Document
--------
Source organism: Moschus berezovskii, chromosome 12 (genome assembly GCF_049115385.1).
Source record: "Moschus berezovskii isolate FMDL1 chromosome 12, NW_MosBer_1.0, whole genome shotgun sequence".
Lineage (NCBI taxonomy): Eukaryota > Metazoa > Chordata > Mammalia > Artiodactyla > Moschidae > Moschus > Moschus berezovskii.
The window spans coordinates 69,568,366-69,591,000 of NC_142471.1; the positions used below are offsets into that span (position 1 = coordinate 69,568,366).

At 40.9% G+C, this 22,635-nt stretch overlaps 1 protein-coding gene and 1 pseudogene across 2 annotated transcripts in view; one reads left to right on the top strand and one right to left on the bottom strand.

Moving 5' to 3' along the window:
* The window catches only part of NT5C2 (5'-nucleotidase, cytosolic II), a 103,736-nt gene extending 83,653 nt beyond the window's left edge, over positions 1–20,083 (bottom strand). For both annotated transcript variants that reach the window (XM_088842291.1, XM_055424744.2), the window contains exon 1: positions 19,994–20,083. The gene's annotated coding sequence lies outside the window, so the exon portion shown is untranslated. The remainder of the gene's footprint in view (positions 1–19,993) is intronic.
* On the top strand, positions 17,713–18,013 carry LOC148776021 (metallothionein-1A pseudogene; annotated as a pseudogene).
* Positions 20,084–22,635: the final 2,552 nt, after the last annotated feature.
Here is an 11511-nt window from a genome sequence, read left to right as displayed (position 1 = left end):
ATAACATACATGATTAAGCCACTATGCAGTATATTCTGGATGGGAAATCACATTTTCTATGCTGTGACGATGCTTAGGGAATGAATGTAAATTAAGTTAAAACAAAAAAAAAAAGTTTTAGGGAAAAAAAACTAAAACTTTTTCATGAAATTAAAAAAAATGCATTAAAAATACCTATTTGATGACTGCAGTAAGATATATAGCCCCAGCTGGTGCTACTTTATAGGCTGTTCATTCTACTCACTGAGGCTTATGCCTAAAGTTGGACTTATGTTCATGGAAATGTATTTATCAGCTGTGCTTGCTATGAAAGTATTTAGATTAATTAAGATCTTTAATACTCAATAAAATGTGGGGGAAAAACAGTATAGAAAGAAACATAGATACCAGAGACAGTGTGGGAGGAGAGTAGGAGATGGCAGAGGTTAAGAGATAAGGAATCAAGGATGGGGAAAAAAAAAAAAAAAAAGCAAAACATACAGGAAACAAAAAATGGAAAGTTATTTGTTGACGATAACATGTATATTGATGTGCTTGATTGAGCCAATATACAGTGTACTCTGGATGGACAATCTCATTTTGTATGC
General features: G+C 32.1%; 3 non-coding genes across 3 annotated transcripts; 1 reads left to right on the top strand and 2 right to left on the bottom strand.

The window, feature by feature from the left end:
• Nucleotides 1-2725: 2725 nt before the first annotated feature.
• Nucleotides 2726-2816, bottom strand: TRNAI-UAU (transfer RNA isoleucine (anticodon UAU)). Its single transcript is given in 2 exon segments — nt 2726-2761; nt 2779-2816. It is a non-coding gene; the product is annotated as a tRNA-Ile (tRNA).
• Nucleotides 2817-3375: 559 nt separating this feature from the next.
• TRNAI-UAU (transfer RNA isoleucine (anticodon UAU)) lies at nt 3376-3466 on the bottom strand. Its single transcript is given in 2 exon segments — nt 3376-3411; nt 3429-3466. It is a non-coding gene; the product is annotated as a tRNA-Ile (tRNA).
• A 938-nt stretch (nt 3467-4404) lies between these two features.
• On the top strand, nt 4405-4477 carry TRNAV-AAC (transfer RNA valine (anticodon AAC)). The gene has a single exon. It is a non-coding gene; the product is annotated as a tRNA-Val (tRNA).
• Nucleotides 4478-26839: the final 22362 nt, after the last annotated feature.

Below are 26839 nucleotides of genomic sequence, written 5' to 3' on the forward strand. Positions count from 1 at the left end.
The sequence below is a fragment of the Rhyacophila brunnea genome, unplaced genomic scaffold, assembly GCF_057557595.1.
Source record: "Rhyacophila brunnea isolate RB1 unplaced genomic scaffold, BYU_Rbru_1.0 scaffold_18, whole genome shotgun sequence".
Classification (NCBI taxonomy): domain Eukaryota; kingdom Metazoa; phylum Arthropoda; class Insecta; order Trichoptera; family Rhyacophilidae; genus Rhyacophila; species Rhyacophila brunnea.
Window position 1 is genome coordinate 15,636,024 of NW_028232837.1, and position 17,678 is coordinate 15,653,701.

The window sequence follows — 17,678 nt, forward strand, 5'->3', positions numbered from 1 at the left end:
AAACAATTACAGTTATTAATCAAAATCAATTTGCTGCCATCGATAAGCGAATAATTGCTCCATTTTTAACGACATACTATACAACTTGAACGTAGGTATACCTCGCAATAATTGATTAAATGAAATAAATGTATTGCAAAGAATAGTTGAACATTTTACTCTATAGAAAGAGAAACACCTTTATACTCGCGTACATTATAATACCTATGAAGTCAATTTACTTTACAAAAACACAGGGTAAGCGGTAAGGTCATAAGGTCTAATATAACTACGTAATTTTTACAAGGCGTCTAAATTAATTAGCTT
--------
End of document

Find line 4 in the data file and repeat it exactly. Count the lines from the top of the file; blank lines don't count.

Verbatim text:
The window spans coordinates 69,568,366-69,591,000 of NC_142471.1; the positions used below are offsets into that span (position 1 = coordinate 69,568,366).